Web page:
and open headlands, he produces the impression that his forces are ten times as numerous as they really are. He has moved but one DIVISION from Haynes' Bluff, and has General Parke's corps still encamped at Milldale, in front of Haynes' Bluff, where it was places on its first arrival. His right, under Osterhaus, still rests on the railroad bridge across the Big Black. Scouts before mentioned say that Price and E. Kirby Smith combined are about to attempt to provision Vicksburg by way of Milliken's Bend, which they will try to capture. A vast number of small boats have lately been prepared in Vicksburg. Of the siege, there is nothing of importance to report since my last dispatch. McPherson has not yet succeeded in placing batteries or rifle-pits in the breach made by the explosion of the 25th. He is now busily engaged in mining the adjoining fort on the left of the one whose bastion he then blew up. Rockets were thrown up in Vicksburg last night and night before last, and they were answered from a point on the Louisiana side opposite Warrenton.
C. A. DANA
Honorable E. M. STANTON,
Secretary of War.
NEAR Vicksburg, MISS., June 28, 1863-9 a. m.,
VIA MEMPHIS, July 1-4 p. m.
(Received July 3-11 a. m.)
No progress has been made in the siege since my last dispatch. On Sherman's front, enemy yesterday morning sprung a mine, which destroyed those Sherman's engineers had nearly finished, and threw the head of his sap into confusion generally. The engineers have gone back some 50 feet to run a new mine under the fort. The gully will not be less than one and a quarter hundred feet in length, and will require several days to complete. On McPherson's front nothing has been accomplished. An attempt is now being made to raise a cavalier work on the parapet of the crater formed by the recent explosion. Sand-bags are to be laid up, if possible, with loop-holes for sharpshooters, and short rifle-pits dung on each flank, with the design of driving the enemy from the interior of the fort; but this effort is of doubtful success, for the enemy maintain a most obstinate defense, and with their handgrenades render it difficult for our working parties to remain in the crater at all. The wounds inflicted by those missiles are frightful. The working parties of Ord are also getting near enough to be checked by hand-grenades, while Lauman, while farther from the rebel lines, is almost nightly assailed by little sorties of the enemy. He loses one or two men every night, and sometimes more, generally by carelessness, and lately had one of his rifle-pits filled up by a party that made a dash upon him. Herron, too, has been stopped for the last two nights by the brightness of the moonlight, which has enabled the enemy to fire at his men on fatigue duty. The heat of the weather, the unexpected length of the siege, the absence of any thorough organization of the engineer department, and the general belief of our officers and men that the town must presently fall into our hands without any special effort or sacrifice, all conspire to produce comparative inactivity and inefficiency on our part.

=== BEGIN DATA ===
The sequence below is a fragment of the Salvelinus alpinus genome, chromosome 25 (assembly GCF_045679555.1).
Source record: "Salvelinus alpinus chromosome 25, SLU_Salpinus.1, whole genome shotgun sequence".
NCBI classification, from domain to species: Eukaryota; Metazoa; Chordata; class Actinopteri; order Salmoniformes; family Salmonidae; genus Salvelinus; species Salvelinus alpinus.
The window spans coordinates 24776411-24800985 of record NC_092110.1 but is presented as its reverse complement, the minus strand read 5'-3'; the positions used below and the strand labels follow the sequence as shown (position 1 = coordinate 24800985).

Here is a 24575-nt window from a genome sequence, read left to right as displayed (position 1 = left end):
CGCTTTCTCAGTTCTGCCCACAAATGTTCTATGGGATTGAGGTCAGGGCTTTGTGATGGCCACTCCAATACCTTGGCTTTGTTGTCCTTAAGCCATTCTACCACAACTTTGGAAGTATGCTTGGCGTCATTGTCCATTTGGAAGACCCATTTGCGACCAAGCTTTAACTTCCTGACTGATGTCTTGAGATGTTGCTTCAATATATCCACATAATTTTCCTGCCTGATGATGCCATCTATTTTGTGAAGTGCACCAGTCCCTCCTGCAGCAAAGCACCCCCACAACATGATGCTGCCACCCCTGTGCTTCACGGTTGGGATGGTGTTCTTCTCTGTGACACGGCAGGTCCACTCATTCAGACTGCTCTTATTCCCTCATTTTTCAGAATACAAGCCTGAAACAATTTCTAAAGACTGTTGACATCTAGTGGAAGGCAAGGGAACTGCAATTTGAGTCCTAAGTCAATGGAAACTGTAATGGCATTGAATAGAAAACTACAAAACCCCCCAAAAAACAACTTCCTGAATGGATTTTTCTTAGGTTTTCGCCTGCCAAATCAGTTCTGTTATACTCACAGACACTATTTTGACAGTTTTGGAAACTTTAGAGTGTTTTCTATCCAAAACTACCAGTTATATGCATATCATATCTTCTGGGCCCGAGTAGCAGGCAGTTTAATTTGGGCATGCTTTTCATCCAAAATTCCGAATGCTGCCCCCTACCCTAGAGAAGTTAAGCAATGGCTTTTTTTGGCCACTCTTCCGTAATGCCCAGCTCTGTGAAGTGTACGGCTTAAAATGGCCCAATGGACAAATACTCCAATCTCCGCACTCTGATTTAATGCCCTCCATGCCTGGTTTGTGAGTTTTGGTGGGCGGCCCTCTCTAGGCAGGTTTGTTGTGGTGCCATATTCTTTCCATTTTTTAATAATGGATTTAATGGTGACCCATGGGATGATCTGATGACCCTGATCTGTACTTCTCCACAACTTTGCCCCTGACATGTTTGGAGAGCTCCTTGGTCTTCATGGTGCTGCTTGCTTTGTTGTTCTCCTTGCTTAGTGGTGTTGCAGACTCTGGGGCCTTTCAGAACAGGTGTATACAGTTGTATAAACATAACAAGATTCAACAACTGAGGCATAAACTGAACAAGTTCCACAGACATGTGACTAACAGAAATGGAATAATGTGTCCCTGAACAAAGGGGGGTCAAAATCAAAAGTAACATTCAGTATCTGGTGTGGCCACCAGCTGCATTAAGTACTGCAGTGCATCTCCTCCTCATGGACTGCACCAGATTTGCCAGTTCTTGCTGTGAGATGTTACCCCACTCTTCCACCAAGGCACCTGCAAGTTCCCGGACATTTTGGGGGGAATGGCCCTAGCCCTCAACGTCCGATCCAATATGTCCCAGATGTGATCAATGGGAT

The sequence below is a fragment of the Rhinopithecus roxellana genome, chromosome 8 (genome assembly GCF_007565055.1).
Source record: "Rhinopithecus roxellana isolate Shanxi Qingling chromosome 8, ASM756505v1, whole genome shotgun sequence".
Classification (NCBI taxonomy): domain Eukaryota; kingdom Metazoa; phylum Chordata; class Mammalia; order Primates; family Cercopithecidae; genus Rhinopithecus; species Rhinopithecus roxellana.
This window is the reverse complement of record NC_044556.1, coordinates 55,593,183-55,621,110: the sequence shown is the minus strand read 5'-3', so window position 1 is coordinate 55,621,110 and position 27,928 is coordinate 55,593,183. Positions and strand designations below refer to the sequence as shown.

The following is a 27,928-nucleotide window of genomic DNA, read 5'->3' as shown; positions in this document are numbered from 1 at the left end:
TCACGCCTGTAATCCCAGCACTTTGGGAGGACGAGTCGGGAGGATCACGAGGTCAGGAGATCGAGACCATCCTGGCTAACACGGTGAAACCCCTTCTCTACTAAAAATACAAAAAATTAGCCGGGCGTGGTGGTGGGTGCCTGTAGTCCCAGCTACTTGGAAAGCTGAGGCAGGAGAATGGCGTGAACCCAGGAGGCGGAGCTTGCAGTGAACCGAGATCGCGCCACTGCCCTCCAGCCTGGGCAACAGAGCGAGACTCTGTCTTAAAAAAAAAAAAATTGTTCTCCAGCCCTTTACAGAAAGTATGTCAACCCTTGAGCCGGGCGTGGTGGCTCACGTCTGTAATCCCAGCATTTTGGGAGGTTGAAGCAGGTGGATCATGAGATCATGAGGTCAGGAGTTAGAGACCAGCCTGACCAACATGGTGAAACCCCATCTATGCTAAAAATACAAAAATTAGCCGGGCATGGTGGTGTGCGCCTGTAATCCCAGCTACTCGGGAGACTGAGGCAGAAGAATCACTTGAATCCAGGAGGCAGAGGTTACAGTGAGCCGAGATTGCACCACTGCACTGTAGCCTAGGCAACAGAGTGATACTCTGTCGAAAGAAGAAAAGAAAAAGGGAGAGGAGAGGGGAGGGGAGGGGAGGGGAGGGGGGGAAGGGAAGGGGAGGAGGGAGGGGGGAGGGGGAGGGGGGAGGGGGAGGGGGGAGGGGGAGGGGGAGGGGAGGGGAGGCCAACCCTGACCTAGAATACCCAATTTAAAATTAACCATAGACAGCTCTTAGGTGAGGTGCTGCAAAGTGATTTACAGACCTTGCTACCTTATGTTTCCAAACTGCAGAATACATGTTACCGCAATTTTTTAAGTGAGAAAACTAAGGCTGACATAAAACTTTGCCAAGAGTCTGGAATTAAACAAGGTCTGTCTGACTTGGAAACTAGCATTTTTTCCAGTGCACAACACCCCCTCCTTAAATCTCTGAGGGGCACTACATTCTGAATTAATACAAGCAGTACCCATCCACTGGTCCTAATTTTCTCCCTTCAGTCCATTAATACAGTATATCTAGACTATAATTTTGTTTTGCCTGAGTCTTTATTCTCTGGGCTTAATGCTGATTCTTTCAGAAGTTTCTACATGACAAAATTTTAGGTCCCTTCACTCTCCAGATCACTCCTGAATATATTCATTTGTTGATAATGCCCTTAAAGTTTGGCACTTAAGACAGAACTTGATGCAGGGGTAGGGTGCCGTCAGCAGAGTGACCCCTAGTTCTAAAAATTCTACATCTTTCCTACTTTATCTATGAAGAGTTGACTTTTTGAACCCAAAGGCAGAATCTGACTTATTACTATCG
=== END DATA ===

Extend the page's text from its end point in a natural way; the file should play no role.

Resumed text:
Captain Prime, chief engineer of the department, went north yesterday, very sick. Captain Comstock succeeds him as chief engineer. Captain [Miles D.] McAlester arrived yesterday; succeeds Comstock in charge of the lines of Ord. Lauman, and Herron, while Comstock, in